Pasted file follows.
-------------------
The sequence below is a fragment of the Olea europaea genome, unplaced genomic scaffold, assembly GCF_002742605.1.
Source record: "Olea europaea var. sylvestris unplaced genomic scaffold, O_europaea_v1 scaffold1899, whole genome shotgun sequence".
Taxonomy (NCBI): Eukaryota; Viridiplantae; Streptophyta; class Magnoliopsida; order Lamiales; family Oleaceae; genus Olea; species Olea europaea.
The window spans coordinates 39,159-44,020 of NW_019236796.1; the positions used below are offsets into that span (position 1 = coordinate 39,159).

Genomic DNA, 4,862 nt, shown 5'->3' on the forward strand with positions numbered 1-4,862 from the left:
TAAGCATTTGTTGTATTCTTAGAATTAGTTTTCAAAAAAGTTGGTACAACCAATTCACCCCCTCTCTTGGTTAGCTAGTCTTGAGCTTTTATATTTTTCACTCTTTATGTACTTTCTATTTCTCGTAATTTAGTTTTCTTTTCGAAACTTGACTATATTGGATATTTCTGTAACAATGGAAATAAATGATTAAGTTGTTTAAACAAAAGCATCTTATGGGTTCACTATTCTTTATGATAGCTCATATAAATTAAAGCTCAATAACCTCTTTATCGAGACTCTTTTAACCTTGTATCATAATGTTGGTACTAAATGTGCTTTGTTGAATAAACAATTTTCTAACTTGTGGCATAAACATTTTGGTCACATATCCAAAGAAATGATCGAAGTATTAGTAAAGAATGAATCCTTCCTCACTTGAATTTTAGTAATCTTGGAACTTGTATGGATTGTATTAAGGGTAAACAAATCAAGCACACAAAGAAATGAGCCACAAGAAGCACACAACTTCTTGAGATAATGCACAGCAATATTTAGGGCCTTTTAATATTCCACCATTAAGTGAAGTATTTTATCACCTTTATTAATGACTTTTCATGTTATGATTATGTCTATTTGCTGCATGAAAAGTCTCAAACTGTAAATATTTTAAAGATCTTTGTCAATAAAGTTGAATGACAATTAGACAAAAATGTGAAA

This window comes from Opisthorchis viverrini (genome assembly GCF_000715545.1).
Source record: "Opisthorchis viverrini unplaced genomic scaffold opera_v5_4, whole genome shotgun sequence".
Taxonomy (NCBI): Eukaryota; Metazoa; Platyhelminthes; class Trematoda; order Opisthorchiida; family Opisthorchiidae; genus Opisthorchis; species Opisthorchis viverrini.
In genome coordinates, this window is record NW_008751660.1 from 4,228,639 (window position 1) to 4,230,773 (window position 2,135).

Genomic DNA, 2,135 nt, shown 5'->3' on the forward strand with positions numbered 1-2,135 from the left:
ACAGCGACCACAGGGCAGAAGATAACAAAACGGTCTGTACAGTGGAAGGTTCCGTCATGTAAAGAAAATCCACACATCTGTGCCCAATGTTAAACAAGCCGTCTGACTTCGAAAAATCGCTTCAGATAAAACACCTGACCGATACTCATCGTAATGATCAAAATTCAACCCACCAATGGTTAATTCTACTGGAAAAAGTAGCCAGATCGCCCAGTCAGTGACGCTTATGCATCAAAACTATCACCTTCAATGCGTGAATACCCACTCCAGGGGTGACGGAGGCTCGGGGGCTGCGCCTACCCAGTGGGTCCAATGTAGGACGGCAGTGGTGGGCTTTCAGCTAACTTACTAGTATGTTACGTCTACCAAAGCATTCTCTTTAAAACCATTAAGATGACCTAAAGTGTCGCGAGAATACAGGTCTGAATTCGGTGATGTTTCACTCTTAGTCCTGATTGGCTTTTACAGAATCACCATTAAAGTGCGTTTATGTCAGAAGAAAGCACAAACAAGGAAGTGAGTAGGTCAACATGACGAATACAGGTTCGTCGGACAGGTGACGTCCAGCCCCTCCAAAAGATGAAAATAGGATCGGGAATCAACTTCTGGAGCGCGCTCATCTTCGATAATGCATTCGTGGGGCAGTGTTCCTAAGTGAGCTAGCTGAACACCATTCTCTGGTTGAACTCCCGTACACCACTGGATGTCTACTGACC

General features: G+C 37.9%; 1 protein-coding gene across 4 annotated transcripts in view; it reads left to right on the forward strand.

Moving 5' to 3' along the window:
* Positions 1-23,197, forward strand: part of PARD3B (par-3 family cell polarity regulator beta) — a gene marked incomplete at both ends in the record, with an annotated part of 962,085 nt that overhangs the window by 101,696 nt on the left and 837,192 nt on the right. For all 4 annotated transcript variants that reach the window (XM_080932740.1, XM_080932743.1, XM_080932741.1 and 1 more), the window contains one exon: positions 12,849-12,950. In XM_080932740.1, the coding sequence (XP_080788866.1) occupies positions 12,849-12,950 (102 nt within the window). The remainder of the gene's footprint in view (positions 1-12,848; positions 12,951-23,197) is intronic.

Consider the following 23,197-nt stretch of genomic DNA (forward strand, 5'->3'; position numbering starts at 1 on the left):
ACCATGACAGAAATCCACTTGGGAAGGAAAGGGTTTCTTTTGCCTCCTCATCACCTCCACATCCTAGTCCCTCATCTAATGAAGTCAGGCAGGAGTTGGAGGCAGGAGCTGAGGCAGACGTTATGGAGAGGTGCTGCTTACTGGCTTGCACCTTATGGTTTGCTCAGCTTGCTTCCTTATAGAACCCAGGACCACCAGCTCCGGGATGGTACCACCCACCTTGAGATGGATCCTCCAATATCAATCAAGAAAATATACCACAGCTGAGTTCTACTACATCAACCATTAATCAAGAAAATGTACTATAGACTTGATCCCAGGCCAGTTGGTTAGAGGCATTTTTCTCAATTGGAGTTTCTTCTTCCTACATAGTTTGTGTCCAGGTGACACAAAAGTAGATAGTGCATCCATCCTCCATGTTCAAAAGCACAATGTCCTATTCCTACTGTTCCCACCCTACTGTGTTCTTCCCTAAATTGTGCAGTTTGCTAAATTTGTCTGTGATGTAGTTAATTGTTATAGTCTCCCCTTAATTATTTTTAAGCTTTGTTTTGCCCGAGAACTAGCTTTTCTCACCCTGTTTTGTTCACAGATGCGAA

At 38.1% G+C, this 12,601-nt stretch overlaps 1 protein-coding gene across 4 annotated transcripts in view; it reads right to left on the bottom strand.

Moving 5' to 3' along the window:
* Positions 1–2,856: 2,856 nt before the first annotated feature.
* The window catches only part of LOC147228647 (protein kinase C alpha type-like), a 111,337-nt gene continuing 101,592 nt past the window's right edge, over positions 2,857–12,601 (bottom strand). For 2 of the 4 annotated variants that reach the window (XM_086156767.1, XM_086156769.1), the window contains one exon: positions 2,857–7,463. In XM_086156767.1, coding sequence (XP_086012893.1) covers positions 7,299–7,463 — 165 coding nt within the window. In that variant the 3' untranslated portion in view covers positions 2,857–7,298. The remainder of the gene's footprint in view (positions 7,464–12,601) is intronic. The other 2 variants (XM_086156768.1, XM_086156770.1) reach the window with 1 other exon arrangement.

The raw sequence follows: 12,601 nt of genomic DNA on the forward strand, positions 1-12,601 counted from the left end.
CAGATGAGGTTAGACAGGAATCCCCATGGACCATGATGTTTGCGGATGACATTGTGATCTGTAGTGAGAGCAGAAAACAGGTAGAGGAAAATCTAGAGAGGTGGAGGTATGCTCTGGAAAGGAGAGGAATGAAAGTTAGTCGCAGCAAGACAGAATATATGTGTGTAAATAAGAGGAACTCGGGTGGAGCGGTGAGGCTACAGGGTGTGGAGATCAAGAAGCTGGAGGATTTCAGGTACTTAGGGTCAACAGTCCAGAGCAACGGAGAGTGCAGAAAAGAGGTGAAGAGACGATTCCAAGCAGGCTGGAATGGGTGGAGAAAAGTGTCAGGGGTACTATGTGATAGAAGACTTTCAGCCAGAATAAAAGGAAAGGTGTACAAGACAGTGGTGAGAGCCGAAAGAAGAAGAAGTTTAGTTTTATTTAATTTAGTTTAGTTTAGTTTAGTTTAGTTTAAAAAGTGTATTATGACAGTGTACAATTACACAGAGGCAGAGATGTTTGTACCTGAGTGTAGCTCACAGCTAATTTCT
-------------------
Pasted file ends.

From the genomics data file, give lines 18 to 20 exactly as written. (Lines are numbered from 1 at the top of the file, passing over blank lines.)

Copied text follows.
At 38.1% G+C, this 12,601-nt stretch overlaps 1 protein-coding gene across 4 annotated transcripts in view; it reads right to left on the bottom strand.

Moving 5' to 3' along the window:
* Positions 1–2,856: 2,856 nt before the first annotated feature.